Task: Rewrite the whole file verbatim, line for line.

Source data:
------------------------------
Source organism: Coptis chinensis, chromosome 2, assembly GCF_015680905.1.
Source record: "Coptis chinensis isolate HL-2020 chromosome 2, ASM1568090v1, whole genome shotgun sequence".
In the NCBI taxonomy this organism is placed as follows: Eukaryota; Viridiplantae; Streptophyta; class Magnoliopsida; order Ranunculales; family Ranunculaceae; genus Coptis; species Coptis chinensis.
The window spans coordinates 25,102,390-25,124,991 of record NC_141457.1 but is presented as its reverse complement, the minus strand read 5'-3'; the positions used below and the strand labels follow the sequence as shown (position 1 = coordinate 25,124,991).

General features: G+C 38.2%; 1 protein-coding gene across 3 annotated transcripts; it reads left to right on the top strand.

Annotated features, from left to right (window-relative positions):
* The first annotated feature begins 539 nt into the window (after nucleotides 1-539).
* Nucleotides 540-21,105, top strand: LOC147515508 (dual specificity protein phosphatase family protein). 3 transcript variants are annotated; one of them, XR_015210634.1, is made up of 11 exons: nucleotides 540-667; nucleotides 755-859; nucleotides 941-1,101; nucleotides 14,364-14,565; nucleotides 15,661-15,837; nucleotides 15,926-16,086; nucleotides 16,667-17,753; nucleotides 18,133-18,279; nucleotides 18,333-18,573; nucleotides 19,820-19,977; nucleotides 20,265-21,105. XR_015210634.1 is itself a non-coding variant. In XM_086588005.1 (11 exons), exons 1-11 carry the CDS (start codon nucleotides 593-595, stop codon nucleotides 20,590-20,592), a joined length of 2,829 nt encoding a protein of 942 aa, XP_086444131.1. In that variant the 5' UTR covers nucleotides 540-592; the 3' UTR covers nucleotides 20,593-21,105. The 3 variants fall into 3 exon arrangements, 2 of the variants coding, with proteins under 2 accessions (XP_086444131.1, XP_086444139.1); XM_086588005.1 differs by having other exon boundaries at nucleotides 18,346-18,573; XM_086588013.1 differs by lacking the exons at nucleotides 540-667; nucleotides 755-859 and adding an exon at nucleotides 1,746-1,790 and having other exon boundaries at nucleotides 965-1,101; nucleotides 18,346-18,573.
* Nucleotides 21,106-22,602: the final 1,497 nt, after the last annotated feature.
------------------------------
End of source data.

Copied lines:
Source organism: Coptis chinensis, chromosome 2, assembly GCF_015680905.1.
Source record: "Coptis chinensis isolate HL-2020 chromosome 2, ASM1568090v1, whole genome shotgun sequence".
In the NCBI taxonomy this organism is placed as follows: Eukaryota; Viridiplantae; Streptophyta; class Magnoliopsida; order Ranunculales; family Ranunculaceae; genus Coptis; species Coptis chinensis.
The window spans coordinates 25,102,390-25,124,991 of record NC_141457.1 but is presented as its reverse complement, the minus strand read 5'-3'; the positions used below and the strand labels follow the sequence as shown (position 1 = coordinate 25,124,991).

General features: G+C 38.2%; 1 protein-coding gene across 3 annotated transcripts; it reads left to right on the top strand.

Annotated features, from left to right (window-relative positions):
* The first annotated feature begins 539 nt into the window (after nucleotides 1-539).
* Nucleotides 540-21,105, top strand: LOC147515508 (dual specificity protein phosphatase family protein). 3 transcript variants are annotated; one of them, XR_015210634.1, is made up of 11 exons: nucleotides 540-667; nucleotides 755-859; nucleotides 941-1,101; nucleotides 14,364-14,565; nucleotides 15,661-15,837; nucleotides 15,926-16,086; nucleotides 16,667-17,753; nucleotides 18,133-18,279; nucleotides 18,333-18,573; nucleotides 19,820-19,977; nucleotides 20,265-21,105. XR_015210634.1 is itself a non-coding variant. In XM_086588005.1 (11 exons), exons 1-11 carry the CDS (start codon nucleotides 593-595, stop codon nucleotides 20,590-20,592), a joined length of 2,829 nt encoding a protein of 942 aa, XP_086444131.1. In that variant the 5' UTR covers nucleotides 540-592; the 3' UTR covers nucleotides 20,593-21,105. The 3 variants fall into 3 exon arrangements, 2 of the variants coding, with proteins under 2 accessions (XP_086444131.1, XP_086444139.1); XM_086588005.1 differs by having other exon boundaries at nucleotides 18,346-18,573; XM_086588013.1 differs by lacking the exons at nucleotides 540-667; nucleotides 755-859 and adding an exon at nucleotides 1,746-1,790 and having other exon boundaries at nucleotides 965-1,101; nucleotides 18,346-18,573.
* Nucleotides 21,106-22,602: the final 1,497 nt, after the last annotated feature.